Day 29: Making Dynamic Content Perceivable
WCAG 2.1 Success Criteria (SC) 4.1.3 and 1.3.2 are just two good reasons that we, as designers and developers, should be mindful of how and where we add new content while a user is interacting with our website. Today I spent an hour to see how deep I could dig into the concept of making dynamic content on a page perceivable to people who use assistive technology. I didn't get as far or learn as much as I'd hoped, but I have included in this post a few of the resources I found helpful during my search.
As an aside, one fun thing about this journey has been revisiting familiar websites and running across familiar names in the web accessibility circle.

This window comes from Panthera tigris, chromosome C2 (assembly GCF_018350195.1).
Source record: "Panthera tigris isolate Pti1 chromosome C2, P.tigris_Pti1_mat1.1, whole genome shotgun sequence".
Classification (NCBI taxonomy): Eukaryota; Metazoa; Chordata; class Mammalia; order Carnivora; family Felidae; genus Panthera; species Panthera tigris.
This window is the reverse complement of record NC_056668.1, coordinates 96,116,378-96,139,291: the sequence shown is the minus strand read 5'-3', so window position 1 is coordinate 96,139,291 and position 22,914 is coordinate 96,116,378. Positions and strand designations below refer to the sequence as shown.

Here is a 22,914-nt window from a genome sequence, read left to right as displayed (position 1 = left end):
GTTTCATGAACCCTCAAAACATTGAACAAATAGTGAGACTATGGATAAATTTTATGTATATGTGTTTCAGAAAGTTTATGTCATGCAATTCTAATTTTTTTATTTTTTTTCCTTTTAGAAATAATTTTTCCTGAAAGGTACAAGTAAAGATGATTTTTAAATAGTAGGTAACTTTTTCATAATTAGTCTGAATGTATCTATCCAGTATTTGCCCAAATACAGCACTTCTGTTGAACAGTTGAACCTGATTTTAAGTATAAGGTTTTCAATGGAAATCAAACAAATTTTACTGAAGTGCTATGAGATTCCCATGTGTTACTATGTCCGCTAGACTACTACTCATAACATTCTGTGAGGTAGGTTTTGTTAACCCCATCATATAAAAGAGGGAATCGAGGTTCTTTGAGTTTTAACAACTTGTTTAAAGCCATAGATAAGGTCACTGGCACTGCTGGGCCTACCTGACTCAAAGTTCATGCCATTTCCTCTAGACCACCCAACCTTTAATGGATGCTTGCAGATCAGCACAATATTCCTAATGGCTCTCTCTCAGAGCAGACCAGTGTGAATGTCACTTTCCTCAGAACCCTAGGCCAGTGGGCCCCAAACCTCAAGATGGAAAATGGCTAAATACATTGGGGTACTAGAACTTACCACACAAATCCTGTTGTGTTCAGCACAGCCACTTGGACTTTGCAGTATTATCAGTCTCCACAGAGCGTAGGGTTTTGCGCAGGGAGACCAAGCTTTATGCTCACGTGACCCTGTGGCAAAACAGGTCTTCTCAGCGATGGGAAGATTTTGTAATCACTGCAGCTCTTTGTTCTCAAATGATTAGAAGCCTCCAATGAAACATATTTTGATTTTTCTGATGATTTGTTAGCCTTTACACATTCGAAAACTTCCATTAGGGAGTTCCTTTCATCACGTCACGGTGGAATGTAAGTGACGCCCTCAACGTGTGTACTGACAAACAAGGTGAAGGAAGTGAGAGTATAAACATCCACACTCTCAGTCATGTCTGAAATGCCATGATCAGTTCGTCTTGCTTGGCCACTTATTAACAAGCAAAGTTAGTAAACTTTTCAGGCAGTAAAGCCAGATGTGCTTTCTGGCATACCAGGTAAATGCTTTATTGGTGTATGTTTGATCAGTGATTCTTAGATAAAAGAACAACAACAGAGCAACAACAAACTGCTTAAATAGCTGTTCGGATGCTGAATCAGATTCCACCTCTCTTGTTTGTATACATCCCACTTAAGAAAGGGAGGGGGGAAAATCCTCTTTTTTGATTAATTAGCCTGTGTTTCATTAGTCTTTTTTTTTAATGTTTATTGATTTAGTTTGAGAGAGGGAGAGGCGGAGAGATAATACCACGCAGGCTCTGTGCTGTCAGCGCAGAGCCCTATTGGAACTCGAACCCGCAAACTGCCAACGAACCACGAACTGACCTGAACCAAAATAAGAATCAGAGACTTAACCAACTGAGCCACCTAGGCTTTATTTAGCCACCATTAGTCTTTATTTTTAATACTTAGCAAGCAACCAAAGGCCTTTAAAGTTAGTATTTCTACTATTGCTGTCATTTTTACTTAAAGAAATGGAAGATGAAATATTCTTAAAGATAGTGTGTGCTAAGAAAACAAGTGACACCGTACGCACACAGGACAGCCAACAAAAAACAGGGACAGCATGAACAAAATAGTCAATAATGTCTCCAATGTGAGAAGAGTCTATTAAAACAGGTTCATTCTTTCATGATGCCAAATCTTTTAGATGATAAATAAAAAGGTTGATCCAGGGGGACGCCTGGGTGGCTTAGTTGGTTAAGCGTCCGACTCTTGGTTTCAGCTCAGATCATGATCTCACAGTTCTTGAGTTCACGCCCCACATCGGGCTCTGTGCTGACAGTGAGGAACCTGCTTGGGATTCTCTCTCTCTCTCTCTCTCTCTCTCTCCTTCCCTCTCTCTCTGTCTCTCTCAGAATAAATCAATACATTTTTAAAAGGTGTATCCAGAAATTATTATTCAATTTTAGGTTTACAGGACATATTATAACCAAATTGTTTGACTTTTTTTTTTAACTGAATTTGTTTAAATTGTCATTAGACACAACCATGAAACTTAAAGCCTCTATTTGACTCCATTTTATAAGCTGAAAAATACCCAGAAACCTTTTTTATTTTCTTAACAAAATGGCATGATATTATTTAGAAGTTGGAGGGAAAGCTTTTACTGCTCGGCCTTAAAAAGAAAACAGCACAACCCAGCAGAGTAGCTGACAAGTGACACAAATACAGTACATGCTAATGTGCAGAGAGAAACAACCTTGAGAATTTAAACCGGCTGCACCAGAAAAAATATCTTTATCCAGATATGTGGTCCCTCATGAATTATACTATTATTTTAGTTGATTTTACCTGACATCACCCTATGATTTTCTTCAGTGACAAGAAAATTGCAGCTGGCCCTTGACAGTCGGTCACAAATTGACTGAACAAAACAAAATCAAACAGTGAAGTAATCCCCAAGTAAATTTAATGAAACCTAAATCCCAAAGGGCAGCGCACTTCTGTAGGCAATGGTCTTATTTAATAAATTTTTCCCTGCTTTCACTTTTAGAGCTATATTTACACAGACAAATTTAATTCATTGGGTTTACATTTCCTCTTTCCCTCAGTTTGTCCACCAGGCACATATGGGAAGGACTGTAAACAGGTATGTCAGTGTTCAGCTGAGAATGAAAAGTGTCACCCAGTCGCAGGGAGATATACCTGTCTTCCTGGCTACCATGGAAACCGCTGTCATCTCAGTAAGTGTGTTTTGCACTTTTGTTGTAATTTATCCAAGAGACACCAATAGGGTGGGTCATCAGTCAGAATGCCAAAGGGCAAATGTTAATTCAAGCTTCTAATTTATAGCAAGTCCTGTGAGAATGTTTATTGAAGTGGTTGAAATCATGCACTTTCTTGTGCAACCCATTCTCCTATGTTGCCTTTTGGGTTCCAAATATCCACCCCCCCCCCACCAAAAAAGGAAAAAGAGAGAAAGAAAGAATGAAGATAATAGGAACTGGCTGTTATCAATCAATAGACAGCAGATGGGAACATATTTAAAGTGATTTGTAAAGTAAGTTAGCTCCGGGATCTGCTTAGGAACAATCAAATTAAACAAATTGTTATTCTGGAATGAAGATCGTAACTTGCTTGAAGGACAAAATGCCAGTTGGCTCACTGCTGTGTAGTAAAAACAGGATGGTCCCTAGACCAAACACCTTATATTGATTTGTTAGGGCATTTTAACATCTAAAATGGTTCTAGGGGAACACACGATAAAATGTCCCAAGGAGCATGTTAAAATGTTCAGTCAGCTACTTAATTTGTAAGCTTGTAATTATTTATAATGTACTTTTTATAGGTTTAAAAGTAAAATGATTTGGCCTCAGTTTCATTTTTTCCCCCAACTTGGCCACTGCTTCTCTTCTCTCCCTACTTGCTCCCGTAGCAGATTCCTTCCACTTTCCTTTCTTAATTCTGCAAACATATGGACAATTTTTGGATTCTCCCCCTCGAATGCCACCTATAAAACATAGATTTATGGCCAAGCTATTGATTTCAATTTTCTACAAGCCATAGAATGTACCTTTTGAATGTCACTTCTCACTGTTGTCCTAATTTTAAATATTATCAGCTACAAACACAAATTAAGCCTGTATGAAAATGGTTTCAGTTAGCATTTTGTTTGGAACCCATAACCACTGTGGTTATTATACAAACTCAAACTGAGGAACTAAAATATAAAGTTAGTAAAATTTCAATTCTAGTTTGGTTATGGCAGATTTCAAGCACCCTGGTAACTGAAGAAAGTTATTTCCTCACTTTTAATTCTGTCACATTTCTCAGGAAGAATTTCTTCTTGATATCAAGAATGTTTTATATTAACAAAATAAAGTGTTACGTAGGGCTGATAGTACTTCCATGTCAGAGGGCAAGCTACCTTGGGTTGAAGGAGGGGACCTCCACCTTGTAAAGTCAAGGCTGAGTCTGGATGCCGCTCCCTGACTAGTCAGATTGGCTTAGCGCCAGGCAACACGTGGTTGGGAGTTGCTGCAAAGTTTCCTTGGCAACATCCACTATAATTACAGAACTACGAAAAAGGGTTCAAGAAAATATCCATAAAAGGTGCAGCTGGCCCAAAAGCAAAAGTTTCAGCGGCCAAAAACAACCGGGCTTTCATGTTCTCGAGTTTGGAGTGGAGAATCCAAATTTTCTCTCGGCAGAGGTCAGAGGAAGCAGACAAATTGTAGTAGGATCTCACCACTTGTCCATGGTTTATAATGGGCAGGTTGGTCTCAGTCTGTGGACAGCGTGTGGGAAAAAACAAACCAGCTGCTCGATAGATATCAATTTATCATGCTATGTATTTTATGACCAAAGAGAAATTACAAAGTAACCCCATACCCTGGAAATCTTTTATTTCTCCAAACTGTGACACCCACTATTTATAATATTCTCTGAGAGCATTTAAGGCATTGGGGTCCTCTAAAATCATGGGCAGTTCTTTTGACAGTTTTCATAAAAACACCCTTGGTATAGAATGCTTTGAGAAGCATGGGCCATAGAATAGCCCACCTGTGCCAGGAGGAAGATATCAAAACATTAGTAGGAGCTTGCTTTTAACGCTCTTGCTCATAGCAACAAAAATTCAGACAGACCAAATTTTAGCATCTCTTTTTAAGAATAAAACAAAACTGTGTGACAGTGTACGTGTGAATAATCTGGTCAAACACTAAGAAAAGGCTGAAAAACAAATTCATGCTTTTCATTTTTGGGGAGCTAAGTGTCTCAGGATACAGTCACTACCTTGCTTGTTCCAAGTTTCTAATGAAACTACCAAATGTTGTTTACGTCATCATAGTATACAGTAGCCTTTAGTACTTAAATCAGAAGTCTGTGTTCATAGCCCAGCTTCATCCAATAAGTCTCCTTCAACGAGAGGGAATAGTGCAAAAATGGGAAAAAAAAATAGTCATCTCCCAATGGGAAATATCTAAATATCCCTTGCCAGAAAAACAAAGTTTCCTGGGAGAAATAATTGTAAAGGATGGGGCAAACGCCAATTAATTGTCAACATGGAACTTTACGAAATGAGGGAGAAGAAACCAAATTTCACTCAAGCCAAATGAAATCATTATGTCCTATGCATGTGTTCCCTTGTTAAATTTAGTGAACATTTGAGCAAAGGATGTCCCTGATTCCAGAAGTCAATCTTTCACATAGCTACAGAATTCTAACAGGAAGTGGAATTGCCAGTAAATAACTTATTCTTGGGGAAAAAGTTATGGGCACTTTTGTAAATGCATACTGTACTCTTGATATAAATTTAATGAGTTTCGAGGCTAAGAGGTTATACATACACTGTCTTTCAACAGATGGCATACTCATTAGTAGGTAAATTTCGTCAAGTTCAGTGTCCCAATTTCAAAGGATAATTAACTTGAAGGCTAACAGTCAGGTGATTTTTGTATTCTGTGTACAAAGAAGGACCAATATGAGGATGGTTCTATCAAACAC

Thing I accomplishedPermalink for "Thing I accomplished"
- Searched for articles and videos about making dynamic content perceivable, as well as managing DOM order, which both seem to go hand in hand.
What I learned todayPermalink for "What I learned today"
- When adding or updating content, be sure it's appended after the point of focus the user is at. That makes sense, as many users (not just screen reader users) will likely not go backward in the flow of content.
ResourcesPermalink for "Resources"
- Flexbox & the Keyboard Navigation Disconnect (Leonie Watson)
- Designing for Screen Reader Compatibility (WebAIM)
- Provide Notification of Dynamic Changes to Content (Harvard University)
- Make Dynamic Content Accessible (UC Berkeley)